Many people asked me over the past few months what are the best practices to implement an API management project and I decided to share in a series of articles a few important guidelines to succeed in such a critical project for your company.
The series will cover the following topics:
- API design with an API-first approach
- Infrastructure design
- API development
- API security (read APIs and security, what you need to know)
- API Catalog
Impacts of an API Management project
Before starting, let’s have a quick look at how the API Management project will impact and benefit your IT organization.
- Benefit 1: This will separate organizations who develop the APIs and manage them. The former are usually managed by the technical teams whereas the latter is managed by the business ops teams.
- Benefit 2: This will provide a catalog of services (either REST APIs or SOAP Web services) for better control, search and re-usability. API documentation is part of the catalog features.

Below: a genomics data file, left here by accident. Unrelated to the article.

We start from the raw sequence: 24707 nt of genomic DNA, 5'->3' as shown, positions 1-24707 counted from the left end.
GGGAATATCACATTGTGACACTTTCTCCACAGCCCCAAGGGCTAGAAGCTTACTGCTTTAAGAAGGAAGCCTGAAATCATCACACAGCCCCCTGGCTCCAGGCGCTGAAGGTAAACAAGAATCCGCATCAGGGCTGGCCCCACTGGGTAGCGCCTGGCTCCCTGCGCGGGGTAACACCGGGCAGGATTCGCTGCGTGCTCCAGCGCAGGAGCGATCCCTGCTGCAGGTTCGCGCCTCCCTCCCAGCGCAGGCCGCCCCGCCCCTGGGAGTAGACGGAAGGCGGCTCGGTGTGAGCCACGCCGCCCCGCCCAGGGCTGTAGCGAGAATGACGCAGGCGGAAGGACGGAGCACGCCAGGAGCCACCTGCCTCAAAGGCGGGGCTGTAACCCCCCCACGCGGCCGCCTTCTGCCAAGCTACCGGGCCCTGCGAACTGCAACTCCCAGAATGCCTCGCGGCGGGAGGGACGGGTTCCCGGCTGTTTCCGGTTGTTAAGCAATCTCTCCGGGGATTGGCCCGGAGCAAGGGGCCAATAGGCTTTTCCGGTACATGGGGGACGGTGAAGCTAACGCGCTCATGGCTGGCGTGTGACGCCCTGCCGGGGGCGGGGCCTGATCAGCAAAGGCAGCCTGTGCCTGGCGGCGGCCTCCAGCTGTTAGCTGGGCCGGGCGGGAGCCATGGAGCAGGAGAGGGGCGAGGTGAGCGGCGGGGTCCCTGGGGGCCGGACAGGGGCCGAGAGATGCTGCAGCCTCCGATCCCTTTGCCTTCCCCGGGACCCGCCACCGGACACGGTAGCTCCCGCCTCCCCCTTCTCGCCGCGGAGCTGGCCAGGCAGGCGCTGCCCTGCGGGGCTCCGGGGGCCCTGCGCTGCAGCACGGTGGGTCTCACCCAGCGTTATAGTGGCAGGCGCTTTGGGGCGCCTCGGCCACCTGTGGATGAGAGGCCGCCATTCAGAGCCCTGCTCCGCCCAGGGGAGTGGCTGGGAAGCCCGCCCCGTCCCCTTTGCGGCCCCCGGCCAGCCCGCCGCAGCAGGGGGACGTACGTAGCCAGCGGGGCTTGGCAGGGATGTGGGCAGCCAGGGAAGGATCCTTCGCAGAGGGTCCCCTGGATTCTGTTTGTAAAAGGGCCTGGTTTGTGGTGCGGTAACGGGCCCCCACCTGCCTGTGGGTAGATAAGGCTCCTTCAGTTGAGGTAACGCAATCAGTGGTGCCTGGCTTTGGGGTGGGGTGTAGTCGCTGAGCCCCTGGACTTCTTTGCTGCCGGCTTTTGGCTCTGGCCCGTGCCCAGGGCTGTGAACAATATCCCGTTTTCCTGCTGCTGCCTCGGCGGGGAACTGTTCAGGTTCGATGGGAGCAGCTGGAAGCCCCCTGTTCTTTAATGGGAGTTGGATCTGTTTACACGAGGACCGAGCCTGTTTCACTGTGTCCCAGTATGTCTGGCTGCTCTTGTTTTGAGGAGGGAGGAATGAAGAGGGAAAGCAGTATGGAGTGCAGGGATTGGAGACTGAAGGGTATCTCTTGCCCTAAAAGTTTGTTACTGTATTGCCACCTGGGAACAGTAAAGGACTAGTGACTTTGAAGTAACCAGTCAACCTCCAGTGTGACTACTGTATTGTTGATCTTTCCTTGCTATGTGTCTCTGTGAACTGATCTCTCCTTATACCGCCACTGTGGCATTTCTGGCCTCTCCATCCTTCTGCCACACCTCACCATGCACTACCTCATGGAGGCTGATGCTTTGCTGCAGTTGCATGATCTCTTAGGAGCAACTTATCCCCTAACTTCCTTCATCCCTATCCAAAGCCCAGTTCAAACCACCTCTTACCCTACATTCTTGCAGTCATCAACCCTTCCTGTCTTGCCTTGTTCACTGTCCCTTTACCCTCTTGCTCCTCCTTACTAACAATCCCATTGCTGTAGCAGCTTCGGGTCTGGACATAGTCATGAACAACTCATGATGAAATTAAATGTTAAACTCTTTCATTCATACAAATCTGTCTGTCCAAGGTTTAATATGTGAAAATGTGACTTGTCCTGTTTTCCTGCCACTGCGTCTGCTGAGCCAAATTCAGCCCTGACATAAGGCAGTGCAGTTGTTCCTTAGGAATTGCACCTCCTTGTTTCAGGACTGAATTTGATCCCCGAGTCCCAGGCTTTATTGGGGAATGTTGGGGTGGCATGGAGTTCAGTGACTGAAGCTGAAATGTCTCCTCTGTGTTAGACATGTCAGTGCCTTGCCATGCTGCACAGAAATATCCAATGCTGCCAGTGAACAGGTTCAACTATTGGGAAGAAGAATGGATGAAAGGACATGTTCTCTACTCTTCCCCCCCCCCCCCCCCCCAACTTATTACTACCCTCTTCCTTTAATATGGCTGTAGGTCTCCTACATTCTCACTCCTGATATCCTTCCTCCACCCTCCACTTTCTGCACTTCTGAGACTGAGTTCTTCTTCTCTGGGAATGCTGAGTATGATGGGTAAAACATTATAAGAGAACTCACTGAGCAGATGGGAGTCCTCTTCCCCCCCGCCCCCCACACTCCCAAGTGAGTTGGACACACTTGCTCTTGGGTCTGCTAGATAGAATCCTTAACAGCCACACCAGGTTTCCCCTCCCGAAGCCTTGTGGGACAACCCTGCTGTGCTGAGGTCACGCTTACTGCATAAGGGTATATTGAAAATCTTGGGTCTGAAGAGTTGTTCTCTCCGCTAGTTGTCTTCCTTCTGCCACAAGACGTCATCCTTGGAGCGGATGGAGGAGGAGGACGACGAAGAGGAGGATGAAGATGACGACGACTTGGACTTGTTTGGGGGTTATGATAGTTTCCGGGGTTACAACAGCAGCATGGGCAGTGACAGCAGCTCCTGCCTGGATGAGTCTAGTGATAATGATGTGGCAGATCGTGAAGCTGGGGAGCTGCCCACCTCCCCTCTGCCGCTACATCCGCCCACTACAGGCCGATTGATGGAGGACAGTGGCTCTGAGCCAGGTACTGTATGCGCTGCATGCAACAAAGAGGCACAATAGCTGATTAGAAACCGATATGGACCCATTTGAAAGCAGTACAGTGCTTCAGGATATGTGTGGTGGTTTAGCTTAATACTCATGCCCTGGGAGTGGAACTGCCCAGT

- Benefit 3: API administrators will be able to control access to those APIs. Access can be defined granular by the organization and by consuming application.
- Benefit 4: IT and business owners will be able to industrialize the API discovery and consumption process to engage with a large developer community that can register and consume APIs in a self-service mode through an API Portal.
Who are the API management main personas?
- The end Users—End users who will access the organization resources, that is the business data, via a mobile app or a partner app for example.
- The Consumer Application developers—Those are the developers who are accessing APIs and develop applications. They are grouped by partner organization or are simply part of a larger anonymous community.
- The API Managers—They register new APIs to the catalog, assign rights to partner organizations and adequate to define security rules.
- The API Developers—They develop the APIs out of the existing systems (either service bus, application servers, mainframes, messaging systems, files …).
- The Resource Managers—They are the IT people in charge of the business data. The API developers need to interact with them to get access to the resources they need.
More details coming next in the article series …
Learn about the three things you need to know to secure your APIs.